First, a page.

As a public service and to boost government transparency, the Caesar Rodney website includes payroll data for every state government employee and all vendor transactions. While recently updating this information through June of 2011, CRI ran into a roadblock with regard to adding pension data for retired state workers.
The general assembly has written a statute into the state code that requires all pension data on individuals to be kept confidential (29 Del C &8308 (d)). In other words, the taxpayers of Delaware are not allowed to know where their contributions to the pension pot are going.
Is this a problem? Yes.
First, under Governor Markell the state pension fund has gone from being 103% funded to only 94% funded currently. The “urban legend” is that 80% funded is a sufficient standard. 80% fully funded is like owning a $400,000 house with a $500,000 mortgage. Your balance sheet is upside down and you can only continue to live in the house as long as you keep making the monthly payments. To survive recessions a pension fund should be 125% funded. Anything less leaves the taxpayers on the hook.
Second, neither the politicians nor the unions are willing to take serious remedial action. Our elected officials and the unions, together with pension fund trustees and accountants, have been giving away benefits while passing the buck to future generations. They used unrealistic double digit returns on assets; allowed retroactive pension increases; multiple promotions just prior to retirement; amortized unfunded liabilities; and, shifted toward ever riskier investments.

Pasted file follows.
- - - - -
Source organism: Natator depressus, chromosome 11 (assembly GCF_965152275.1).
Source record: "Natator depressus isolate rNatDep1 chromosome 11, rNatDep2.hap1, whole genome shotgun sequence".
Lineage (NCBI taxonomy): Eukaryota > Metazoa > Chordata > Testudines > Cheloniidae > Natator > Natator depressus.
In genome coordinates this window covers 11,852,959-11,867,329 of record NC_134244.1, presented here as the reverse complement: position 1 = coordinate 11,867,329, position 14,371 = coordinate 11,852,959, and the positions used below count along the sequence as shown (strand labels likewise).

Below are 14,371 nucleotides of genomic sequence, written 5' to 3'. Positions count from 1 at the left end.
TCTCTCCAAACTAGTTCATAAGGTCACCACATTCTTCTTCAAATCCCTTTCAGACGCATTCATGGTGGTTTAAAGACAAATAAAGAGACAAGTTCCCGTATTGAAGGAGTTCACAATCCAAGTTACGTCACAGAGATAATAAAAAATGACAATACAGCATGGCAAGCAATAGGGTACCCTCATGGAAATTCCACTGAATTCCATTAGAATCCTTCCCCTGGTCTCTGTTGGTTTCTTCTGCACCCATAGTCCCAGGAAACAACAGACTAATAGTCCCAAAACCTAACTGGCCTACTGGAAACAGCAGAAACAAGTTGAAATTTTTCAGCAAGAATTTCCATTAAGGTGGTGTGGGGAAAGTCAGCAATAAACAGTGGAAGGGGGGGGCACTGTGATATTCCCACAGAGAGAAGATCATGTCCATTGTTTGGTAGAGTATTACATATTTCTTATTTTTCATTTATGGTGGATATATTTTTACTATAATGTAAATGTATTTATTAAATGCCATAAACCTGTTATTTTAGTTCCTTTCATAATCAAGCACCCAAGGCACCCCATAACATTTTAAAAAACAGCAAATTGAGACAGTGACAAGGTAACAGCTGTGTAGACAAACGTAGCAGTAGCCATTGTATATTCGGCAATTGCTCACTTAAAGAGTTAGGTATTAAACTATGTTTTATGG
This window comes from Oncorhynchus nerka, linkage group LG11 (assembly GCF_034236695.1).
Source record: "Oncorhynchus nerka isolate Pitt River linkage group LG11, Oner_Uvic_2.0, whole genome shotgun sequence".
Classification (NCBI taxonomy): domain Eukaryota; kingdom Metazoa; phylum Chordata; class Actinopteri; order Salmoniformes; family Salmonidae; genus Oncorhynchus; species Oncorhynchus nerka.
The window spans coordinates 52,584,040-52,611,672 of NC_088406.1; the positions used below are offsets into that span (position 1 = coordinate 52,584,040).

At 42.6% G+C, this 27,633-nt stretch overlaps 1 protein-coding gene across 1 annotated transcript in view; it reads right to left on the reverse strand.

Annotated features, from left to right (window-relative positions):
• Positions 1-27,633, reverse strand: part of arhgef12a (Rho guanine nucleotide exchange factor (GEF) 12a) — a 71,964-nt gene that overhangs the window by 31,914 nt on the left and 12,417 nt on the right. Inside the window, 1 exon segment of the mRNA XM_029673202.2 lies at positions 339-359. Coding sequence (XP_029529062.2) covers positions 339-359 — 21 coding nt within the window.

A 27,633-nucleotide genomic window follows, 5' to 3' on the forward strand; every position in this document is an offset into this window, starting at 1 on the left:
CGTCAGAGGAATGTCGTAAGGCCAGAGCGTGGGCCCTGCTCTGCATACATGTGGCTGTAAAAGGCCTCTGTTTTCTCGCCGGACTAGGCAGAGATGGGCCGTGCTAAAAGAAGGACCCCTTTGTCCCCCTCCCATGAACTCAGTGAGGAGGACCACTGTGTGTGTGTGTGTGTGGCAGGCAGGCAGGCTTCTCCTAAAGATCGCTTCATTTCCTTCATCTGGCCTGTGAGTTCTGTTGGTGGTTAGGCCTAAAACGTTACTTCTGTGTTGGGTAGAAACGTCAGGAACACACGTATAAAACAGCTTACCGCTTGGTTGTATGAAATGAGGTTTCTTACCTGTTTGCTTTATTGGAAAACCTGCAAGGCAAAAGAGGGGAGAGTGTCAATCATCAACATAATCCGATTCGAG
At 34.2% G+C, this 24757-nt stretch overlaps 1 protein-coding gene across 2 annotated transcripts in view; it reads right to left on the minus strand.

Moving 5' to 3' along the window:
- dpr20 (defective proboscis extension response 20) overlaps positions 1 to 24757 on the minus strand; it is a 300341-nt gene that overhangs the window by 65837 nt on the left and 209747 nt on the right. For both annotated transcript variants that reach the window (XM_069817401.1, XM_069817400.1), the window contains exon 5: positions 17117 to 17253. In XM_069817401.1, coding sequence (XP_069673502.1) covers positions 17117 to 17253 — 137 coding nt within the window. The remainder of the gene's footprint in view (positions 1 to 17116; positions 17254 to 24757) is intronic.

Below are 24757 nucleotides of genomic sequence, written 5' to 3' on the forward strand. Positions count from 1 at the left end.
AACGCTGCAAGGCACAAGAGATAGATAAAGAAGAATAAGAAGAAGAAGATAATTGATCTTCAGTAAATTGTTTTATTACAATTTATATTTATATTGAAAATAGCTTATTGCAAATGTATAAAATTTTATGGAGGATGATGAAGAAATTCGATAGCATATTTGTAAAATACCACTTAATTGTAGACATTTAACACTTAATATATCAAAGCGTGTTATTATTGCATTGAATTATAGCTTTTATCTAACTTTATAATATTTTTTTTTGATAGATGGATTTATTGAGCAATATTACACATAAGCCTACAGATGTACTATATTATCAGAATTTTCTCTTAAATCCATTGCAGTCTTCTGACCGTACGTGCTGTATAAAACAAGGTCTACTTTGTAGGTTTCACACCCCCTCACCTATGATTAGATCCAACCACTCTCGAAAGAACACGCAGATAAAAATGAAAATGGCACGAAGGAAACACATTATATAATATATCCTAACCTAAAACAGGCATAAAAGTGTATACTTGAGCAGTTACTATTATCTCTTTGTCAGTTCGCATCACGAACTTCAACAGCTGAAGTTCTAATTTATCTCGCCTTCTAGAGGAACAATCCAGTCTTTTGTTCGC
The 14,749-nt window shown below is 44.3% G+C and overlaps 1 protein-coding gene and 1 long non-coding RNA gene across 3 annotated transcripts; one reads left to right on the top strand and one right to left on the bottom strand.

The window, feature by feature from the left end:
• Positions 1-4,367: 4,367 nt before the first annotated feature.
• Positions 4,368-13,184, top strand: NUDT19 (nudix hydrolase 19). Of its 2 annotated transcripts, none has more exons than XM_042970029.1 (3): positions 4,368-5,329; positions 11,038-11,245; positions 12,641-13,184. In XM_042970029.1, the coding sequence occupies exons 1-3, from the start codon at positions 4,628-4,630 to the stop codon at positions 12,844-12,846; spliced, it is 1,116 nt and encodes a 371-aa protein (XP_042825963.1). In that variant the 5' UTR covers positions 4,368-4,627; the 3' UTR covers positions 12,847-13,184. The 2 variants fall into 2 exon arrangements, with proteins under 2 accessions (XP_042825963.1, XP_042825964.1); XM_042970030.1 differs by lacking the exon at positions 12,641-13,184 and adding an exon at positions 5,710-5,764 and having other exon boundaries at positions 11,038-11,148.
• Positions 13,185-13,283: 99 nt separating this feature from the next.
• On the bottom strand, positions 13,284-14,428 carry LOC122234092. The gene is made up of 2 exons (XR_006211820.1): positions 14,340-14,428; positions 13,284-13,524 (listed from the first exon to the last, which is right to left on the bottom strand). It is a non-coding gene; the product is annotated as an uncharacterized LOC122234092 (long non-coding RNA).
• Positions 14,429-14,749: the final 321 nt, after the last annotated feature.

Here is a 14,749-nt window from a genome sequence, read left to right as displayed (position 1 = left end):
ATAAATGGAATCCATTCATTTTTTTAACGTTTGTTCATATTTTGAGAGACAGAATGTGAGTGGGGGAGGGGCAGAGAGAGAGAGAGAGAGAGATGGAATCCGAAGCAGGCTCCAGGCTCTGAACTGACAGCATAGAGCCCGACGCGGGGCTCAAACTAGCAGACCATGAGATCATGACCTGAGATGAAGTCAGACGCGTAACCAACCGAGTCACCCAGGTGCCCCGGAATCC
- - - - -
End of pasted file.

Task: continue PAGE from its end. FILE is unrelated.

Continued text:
While the majority of Delaware’s pension fund consists of contributions directly from state employees, it is not sufficient to cover all that is promised, especially the unfunded $5.7 billion of retiree health care liabilities. The Administration, General Assembly and unions are willing to dance at the fringes by changing the rules for new hires, but real change must involve incumbent employees.
Third, public pensions are very generous compared to private pensions and publication of the data will result in considerable outrage among taxpayers. As an example, the average pension for state of California 30-year service retirees is $68,000. Currently, over 4% of California state retirees receive pensions of $100,000 or more. When adjusted for inflation, the present value of these pensions makes the recipients millionaires.
Although our elected official have been unwilling to seriously address the liabilities to state retirees, the publication of the individual pension data would provide a rallying point for taxpayers…allowing all of us to see that we have been allowing our public service retirees to “live large” beyond the taxpayer’s ability to sustain this practice into the future.
Hopefully, access to the pension records can be achieved without litigation. Please contact your state senator and representative if you believe taxpayers have the right to know where their money is going and to what future liabilities they are being obligated.
Dr. John E. Stapleford, Director
Center for Economic Policy and Analysis